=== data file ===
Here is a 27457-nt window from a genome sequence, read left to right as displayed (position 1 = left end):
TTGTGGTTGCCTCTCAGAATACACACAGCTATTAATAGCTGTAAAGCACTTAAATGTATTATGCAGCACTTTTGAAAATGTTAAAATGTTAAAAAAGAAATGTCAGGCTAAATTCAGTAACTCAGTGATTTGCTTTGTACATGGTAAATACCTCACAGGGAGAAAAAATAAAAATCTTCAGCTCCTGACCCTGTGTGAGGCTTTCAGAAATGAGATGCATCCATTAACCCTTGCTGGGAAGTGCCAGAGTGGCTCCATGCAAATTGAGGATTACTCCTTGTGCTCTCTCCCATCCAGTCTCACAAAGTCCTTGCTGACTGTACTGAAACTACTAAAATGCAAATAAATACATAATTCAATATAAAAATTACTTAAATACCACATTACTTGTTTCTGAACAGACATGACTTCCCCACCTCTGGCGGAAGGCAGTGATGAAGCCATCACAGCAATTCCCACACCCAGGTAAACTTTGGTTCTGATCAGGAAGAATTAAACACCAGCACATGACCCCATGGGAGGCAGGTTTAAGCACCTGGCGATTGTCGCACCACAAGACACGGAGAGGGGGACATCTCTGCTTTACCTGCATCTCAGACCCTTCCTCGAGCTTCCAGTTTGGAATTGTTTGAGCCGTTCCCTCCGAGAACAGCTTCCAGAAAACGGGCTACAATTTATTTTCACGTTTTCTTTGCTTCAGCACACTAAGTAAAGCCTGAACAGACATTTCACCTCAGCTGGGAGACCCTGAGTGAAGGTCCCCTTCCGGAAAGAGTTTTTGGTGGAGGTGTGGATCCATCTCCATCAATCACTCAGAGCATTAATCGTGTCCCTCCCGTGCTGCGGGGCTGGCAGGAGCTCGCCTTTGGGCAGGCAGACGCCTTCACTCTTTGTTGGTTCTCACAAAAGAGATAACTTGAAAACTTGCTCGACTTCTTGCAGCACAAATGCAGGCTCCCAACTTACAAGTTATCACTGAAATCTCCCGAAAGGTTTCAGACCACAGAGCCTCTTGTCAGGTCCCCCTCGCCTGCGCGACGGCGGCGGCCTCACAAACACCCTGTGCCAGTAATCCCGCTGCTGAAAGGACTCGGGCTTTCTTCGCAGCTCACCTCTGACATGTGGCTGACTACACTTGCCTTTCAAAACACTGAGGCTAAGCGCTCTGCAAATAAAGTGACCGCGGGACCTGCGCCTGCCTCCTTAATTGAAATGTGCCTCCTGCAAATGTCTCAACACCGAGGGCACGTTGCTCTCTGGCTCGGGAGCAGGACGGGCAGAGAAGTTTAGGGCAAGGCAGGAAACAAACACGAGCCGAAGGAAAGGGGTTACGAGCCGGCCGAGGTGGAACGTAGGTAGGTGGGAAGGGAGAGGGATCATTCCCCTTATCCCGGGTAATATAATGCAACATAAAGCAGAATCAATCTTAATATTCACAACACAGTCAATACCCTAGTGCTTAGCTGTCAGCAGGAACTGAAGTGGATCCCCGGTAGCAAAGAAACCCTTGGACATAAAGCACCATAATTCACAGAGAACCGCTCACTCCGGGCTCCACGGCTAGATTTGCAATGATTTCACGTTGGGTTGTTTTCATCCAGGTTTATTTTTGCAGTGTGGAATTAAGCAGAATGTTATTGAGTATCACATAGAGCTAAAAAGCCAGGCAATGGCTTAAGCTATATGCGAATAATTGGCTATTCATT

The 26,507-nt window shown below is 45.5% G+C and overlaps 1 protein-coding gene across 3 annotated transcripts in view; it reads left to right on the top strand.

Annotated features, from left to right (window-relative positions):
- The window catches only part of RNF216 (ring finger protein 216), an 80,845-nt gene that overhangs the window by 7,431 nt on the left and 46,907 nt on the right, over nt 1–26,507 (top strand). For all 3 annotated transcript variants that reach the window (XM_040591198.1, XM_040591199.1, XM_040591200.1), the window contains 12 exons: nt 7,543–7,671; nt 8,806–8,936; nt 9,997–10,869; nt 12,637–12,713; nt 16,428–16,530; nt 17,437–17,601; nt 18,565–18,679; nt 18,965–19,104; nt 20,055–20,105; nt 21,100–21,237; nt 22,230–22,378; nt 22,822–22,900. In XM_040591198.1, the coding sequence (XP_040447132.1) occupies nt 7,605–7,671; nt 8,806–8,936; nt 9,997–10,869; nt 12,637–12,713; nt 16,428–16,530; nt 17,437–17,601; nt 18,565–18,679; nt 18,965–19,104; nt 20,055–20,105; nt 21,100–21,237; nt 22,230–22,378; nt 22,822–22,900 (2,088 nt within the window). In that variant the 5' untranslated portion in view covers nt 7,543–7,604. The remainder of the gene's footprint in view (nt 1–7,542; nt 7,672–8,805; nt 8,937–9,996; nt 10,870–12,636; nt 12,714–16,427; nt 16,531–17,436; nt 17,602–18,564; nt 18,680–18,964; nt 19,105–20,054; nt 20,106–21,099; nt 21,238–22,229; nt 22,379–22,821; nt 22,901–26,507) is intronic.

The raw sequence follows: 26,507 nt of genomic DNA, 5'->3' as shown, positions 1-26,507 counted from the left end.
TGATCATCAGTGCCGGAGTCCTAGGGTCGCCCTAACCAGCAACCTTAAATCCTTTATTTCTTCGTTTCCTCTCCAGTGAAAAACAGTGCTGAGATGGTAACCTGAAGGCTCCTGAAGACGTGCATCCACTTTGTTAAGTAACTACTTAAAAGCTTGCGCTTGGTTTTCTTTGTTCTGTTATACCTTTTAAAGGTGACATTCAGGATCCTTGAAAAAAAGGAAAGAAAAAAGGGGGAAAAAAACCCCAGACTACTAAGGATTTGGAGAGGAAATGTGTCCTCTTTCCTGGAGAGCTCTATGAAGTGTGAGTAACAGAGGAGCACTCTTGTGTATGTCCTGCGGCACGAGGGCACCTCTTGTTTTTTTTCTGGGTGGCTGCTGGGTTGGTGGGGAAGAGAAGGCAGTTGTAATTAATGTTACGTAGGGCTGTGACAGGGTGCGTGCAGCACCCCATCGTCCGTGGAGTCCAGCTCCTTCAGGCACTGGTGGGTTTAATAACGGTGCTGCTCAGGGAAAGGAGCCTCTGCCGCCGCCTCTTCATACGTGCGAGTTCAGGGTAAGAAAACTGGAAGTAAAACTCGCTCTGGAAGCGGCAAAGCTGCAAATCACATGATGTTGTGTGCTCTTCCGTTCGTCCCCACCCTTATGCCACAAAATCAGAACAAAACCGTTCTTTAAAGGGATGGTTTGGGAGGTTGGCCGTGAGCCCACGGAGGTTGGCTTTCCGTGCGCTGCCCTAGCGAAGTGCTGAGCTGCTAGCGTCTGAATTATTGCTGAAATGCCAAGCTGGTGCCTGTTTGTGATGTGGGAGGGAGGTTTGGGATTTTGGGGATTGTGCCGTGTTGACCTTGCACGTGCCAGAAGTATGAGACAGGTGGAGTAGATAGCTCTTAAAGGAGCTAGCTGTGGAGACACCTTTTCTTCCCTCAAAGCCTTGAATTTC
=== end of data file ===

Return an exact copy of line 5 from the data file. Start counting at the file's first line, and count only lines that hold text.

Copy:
- The window catches only part of RNF216 (ring finger protein 216), an 80,845-nt gene that overhangs the window by 7,431 nt on the left and 46,907 nt on the right, over nt 1–26,507 (top strand). For all 3 annotated transcript variants that reach the window (XM_040591198.1, XM_040591199.1, XM_040591200.1), the window contains 12 exons: nt 7,543–7,671; nt 8,806–8,936; nt 9,997–10,869; nt 12,637–12,713; nt 16,428–16,530; nt 17,437–17,601; nt 18,565–18,679; nt 18,965–19,104; nt 20,055–20,105; nt 21,100–21,237; nt 22,230–22,378; nt 22,822–22,900. In XM_040591198.1, the coding sequence (XP_040447132.1) occupies nt 7,605–7,671; nt 8,806–8,936; nt 9,997–10,869; nt 12,637–12,713; nt 16,428–16,530; nt 17,437–17,601; nt 18,565–18,679; nt 18,965–19,104; nt 20,055–20,105; nt 21,100–21,237; nt 22,230–22,378; nt 22,822–22,900 (2,088 nt within the window). In that variant the 5' untranslated portion in view covers nt 7,543–7,604. The remainder of the gene's footprint in view (nt 1–7,542; nt 7,672–8,805; nt 8,937–9,996; nt 10,870–12,636; nt 12,714–16,427; nt 16,531–17,436; nt 17,602–18,564; nt 18,680–18,964; nt 19,105–20,054; nt 20,106–21,099; nt 21,238–22,229; nt 22,379–22,821; nt 22,901–26,507) is intronic.